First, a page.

Beirut explosion: 2013 legal note confirms tanker offloaded ammonium nitrate in port

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Explosive material that may have been the cause of the devastating blast in Beirut on Tuesday had been stored in the port since 2013 after a tanker was impounded there, according to a verified legal note circulating online.

Authorities have pointed to large quantities of the highly explosive ammonium nitrate as the cause of the massive blast that killed over 135 people and injured thousands in Lebanon's capital on Tuesday, but observers have asked where this material came from and why it was being stored in such large quantities so close to densely populated central Beirut.

Read more: Blame game for Beirut blasts begins among Lebanon officials

Based on a verified legal note from a Lebanese law firm, one theory has emerged that the blast was caused by 2,750 tons of ammonium nitrate that was offloaded by a Moldovan-flagged tanker in 2013 and had been kept in the port ever since.

Lebanese law firm Baroudi & Associates drafted the note after issuing three arrest orders against the Rhosus tanker, which was impounded by Lebanese authorities in November 2013 and subsequently offloaded the ammonium nitrate in Beirut port.

The letter, dated sometime in 2015 and posted online by two lawyers from the firm acting on behalf of “various creditors,” detailed what happened to the Rhosus after its Ukrainian crew and Russian owner abandoned the vessel off Beirut.

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“On 23/9/2013, m/v Rhosus, flying the Moldovian flag, sailed from BatumiPort, Georgia heading to Biera in Mozambique carrying 2,750 tons of ammonium nitrate in bulk. En route, the vessel faced technical problems forcing the Master to enter Beirut Port. Upon inspection of the vessel by Port State Control, the vessel was forbidden from sailing. Most crew except the Master and four crew members were repatriated and shortly afterwards the vessel was abandoned by her owners after charterers and cargo concern lost interest in the cargo. The vessel quickly ran out of stores, bunker and provisions,” read the legal note published by the lawyers identified as Charbel Dagher and Christine Maksoud.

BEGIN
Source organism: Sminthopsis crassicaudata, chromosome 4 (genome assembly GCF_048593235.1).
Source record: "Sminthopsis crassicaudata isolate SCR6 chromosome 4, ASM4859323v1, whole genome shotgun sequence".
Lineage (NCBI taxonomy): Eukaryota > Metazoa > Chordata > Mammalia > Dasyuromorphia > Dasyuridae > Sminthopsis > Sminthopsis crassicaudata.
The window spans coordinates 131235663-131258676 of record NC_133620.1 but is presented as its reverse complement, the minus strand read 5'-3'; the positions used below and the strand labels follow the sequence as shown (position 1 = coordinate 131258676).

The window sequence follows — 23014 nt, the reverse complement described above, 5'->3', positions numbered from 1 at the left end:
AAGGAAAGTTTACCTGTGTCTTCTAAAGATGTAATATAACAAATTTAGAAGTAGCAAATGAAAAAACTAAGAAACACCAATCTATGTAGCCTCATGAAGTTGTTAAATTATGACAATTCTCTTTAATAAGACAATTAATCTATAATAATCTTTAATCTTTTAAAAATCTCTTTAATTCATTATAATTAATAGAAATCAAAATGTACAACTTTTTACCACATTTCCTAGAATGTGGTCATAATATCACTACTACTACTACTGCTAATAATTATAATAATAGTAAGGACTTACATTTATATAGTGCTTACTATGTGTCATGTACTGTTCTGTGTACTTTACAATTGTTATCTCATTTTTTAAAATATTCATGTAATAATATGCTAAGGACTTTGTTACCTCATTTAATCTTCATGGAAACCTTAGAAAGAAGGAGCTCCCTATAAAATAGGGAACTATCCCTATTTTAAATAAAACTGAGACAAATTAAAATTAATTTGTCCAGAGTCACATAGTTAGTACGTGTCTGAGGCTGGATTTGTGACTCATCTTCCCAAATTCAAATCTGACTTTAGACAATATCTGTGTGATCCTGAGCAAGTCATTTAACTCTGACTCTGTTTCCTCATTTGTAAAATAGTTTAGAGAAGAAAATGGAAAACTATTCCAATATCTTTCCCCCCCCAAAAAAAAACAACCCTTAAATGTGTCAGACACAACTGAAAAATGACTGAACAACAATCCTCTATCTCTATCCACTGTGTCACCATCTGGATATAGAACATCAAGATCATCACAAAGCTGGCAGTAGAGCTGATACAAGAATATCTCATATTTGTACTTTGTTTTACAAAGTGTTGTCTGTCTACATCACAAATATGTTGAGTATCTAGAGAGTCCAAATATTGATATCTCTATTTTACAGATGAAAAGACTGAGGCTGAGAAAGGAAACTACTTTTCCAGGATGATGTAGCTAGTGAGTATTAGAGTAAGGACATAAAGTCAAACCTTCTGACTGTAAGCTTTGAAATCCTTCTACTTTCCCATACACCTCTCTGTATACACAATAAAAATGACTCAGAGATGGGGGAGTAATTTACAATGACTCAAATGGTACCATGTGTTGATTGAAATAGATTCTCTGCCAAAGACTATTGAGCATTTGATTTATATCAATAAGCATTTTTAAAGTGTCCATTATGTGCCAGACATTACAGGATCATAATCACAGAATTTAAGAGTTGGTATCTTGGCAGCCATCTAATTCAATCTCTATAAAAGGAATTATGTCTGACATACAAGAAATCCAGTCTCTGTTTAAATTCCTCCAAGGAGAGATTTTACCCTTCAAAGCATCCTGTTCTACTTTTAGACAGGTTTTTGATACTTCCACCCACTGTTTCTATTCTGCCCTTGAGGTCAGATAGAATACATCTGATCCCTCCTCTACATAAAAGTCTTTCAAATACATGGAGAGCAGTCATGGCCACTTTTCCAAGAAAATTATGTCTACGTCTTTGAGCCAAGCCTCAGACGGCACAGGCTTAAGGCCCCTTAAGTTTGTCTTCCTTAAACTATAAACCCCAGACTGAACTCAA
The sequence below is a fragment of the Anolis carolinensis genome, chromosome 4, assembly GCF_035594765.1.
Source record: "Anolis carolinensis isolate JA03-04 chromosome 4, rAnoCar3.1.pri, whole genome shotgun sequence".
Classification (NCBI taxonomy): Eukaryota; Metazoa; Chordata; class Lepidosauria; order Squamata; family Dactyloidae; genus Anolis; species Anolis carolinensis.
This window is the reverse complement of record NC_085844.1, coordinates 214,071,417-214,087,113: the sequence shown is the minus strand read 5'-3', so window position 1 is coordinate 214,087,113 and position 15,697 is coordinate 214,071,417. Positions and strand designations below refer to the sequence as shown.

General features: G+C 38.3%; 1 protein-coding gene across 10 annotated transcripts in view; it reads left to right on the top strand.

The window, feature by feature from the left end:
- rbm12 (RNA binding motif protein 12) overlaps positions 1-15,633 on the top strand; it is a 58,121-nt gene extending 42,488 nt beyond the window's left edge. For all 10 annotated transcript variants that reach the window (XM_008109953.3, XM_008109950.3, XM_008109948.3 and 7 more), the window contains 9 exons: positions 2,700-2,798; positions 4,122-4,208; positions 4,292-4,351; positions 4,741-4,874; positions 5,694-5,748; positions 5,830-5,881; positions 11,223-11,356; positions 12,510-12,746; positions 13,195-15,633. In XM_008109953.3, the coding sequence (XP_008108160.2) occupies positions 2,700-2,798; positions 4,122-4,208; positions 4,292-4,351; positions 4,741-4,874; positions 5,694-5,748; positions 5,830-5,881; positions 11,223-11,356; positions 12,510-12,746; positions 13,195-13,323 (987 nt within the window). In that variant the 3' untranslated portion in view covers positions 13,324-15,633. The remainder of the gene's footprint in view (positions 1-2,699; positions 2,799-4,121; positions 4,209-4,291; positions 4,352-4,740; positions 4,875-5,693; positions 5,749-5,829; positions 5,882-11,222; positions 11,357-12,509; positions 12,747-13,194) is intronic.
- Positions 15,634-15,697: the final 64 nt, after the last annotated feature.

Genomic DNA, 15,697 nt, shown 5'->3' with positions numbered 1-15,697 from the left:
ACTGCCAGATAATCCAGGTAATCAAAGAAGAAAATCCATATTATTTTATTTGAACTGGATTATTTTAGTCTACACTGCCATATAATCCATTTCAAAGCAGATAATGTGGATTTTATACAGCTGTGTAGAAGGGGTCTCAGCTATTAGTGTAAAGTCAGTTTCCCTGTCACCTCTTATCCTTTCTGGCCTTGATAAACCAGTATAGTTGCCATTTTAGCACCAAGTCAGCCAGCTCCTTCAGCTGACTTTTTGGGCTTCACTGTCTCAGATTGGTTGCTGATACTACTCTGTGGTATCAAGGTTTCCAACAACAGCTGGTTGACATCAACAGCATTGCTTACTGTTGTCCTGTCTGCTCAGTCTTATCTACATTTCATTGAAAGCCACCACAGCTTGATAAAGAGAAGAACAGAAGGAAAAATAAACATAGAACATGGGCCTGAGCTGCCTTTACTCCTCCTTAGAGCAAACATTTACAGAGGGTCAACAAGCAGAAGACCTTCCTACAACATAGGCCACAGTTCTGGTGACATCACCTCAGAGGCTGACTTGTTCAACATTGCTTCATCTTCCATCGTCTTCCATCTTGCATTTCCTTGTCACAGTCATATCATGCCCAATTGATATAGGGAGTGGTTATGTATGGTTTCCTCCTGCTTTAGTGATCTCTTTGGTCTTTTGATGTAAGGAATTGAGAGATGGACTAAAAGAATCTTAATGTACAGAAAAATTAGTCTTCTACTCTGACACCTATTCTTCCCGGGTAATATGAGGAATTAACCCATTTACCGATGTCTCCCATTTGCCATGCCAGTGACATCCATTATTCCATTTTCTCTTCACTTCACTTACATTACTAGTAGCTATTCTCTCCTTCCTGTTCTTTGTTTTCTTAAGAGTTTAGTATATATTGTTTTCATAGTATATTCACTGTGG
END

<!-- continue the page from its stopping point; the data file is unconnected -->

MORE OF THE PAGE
The legal note in question has been verified by Al Arabiya English after its initial publication in a newsletter published in October 2015 by ShipArrested.com, a website that identifies itself as an extensive network that facilitates the fast and efficient arrest or release of ships with coverage in over 1,000 ports around the globe.

“Various creditors came forward with claims against her. Our firm acting on instruction of these creditors obtained three arrest orders against the vessel. Efforts to get in touch with the owners, charterers and cargo owners to obtain payment failed,” both Dagher and Maksoud said in their legal note after the ship was impounded by authorities.

A heatmap of the “Rhosus” cargo vessel that reportedly offloaded the 2,750 tons of ammonium nitrate at Beirut Port in 2013 showed its past routes across the several countries in the Mediterranean prior to its abandonment in the Lebanese capital a year later, according to ship tracking service Marine Traffic.

According to the legal note, both Lebanese lawyers Dagher and Maksoud attested that Beirut port authorities had discharged the cargo of ammonium nitrate onto the port's warehouses.

“The vessel and cargo remain to date in port awaiting auctioning and/or proper disposal,” Dagher and Maksoud wrote in the conclusion of the letter released in 2015.

Al Arabiya English could not independently verify whether the 2,750 tons of ammonium nitrate that was offloaded by the Rhosus in 2013 or 2014 was behind the devastating explosions on Tuesday at Beirut port from hanger 12.

According to information provided by Marine Traffic, the last recorded location of the Rhosus was located at Mediterranean at position 33° 54' 18.036" N, 35° 30' 55.512" E as more than six years ago on August 7, 2014. The GPS coordinates placed the Rhosus docked exactly opposite the hanger which exploded on Tuesday at Beirut port.

While the Rhosus sailed under the Moldovan flag, it was actually owned by a Russian man named by Igor Grechushkin and was manned by a crew of both Russians and Ukrainians. According to an investigation by the Globe and Mail newspaper, Grechushkin’s known address was placed in Cyprus. The Siberian Times, Grechushkin still lives in Limassol, Cyprus, with the newspaper posting reportedly exclusive images of him.

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